By Maggie McGrath, Forbes
As the Federal Reserve prepares for its first woman chairman in history – pending Senate confirmation – an exhibit roughly 227 miles north on I-95 is celebrating a different milestone for the Fed: its centennial. Housed at the Museum of American Finance is “The Fed at 100,” an exhibit aiming to commemorate, if not celebrate, the Fed’s long history.Read More
Author Malcolm MacKay discusses his book, Impeccable Connections: The Rise and Fall of Richard Whitney, at a Lunch and Learn event at the Museum of American Finance. He details Mr. Whitney’s journey from president of the New York Stock Exchange to convicted white collar criminal.
Next week the Museum of American Finance will open an exhibit called "The Fed at 100," which will run through Oct. 1, 2014.
The museum currently has on display a unique piece on long-term loan from the Smithsonian’s National Museum of Natural History. Visitors during Smithsonian Museum Day Live! can get up close to a golden, bejeweled Monopoly set worth $2 million, created by jeweler Sidney Mobell.
On September 4, the Museum unveiled a new photo booth, providing guests with the opportunity to capture their visits to the Financial District. A variety of finance- and money-themed backgrounds are available, including the Museum facade on Wall Street. Each set of four photos costs $5, with the proceeds benefiting the Museum's educational programs.
The Museum of American Finance today announced that Southport Lane, a New York-based private equity and asset management firm, will be sponsoring free Saturday admissions for the remainder of 2013.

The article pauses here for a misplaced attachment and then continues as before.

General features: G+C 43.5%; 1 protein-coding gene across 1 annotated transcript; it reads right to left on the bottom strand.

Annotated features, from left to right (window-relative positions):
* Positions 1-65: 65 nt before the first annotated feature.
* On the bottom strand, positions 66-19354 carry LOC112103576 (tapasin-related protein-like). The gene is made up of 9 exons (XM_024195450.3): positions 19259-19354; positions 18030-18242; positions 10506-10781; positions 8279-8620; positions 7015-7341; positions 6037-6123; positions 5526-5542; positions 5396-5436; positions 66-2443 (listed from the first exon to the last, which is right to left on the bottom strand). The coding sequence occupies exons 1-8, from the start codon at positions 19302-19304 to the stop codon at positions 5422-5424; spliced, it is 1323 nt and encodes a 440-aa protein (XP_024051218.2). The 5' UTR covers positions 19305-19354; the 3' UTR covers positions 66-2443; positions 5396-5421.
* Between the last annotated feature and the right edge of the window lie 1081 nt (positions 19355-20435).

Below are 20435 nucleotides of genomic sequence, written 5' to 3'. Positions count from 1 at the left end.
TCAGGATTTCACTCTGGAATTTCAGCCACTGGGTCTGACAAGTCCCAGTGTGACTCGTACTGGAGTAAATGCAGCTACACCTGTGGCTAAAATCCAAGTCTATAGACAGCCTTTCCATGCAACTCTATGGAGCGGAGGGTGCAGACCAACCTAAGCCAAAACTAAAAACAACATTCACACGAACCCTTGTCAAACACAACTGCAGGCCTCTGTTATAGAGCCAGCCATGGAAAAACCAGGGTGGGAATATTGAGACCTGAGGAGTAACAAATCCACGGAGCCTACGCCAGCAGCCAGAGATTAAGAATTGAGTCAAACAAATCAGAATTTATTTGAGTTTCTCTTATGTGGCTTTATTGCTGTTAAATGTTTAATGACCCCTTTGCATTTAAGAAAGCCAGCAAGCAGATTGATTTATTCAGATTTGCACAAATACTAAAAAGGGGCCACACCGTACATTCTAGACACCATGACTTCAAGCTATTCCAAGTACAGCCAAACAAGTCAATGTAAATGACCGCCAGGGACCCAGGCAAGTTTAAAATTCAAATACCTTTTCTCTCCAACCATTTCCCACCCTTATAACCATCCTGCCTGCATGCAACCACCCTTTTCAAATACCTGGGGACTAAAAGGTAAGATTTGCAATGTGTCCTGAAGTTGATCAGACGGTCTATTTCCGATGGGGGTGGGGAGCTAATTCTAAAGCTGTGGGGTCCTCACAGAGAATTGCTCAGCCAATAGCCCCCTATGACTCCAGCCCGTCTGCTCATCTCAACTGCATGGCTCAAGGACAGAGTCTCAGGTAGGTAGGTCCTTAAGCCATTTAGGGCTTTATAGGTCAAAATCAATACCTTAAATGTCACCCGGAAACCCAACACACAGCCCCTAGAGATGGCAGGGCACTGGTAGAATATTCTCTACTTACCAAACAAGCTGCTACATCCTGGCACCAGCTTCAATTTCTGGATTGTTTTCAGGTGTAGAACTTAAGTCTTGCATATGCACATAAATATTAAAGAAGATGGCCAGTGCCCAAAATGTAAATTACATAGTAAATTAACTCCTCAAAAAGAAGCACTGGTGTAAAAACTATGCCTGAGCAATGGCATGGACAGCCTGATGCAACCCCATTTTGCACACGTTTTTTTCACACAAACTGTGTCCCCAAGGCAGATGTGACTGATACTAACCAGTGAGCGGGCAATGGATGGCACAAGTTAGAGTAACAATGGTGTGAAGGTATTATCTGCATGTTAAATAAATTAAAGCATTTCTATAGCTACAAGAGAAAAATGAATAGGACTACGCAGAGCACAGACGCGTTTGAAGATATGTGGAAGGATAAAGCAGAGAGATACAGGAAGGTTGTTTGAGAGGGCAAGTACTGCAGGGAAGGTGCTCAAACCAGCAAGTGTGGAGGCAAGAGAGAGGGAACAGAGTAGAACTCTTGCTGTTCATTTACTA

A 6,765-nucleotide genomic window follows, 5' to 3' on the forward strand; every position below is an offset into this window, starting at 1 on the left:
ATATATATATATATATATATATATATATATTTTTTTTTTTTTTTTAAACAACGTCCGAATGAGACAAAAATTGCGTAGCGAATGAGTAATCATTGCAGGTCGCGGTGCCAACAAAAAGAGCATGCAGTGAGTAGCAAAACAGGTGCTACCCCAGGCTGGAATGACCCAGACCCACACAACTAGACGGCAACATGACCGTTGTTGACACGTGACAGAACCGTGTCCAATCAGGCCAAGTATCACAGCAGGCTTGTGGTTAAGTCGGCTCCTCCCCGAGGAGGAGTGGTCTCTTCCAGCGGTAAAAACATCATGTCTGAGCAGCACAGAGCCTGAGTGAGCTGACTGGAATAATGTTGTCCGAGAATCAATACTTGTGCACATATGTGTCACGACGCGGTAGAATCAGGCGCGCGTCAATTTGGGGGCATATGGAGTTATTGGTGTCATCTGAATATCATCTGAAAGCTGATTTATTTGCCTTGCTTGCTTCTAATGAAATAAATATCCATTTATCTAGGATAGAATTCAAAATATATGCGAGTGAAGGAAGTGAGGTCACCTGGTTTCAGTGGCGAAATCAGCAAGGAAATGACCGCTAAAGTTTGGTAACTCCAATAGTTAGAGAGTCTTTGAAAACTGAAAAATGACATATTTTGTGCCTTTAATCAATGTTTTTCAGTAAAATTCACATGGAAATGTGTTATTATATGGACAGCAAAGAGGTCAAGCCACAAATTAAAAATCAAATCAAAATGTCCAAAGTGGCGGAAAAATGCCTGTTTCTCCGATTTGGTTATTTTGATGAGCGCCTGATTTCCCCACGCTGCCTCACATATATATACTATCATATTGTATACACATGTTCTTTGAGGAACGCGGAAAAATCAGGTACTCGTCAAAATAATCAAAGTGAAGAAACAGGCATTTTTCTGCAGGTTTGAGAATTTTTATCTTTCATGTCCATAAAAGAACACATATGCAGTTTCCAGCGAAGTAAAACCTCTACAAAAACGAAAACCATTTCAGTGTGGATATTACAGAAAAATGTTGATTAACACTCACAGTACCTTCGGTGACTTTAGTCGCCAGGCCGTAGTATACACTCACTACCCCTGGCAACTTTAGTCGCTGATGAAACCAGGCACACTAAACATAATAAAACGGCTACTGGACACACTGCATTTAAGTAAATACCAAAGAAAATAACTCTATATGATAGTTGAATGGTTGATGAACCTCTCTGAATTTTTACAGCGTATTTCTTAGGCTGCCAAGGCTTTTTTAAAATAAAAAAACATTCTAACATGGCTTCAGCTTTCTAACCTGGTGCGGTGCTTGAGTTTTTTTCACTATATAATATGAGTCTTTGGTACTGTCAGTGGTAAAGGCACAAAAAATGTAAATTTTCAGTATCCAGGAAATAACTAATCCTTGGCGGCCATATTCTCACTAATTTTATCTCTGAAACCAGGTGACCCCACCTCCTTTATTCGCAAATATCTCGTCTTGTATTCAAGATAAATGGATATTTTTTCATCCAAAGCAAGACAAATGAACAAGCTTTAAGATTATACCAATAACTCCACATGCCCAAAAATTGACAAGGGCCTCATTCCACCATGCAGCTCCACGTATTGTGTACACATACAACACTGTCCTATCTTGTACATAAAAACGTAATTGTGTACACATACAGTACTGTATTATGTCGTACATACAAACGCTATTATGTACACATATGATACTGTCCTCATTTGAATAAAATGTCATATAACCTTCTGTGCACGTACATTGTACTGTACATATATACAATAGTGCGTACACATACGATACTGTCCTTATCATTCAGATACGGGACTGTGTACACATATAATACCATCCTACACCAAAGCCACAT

Admission to the Museum will be FREE for all visitors on Saturdays through 2013, courtesy of Southport Lane.
MoAF President David Cowen shows us one of America's very first government budgets. You may be shocked at the figures.
The US government is $16,828,845,497,183.90 in debt (but who's counting?). How did we get here? Talk about the origins of our debt, and you'll start a conversation about policy in the last few years, maybe the last decade. But, as MoAF President David Cowen explains to The Motley Fool's Morgan Housel, the real origins go back much farther than that.
There is a common perception that old news is worthless, but old news can often teach you more about the future than current news. MoAF President David Cowen provides a great example of the value of old news.
The Motley Fool's Morgan Housel asks David Cowen, CEO of the Museum of American Finance and a financial historian, what he thinks of Wall Street's boom-bust cycle.
The Motley Fool's Morgan Housel asks MoAF President/CEO David Cowen what the Crash of 2008 was like from the perspective of a financial historian.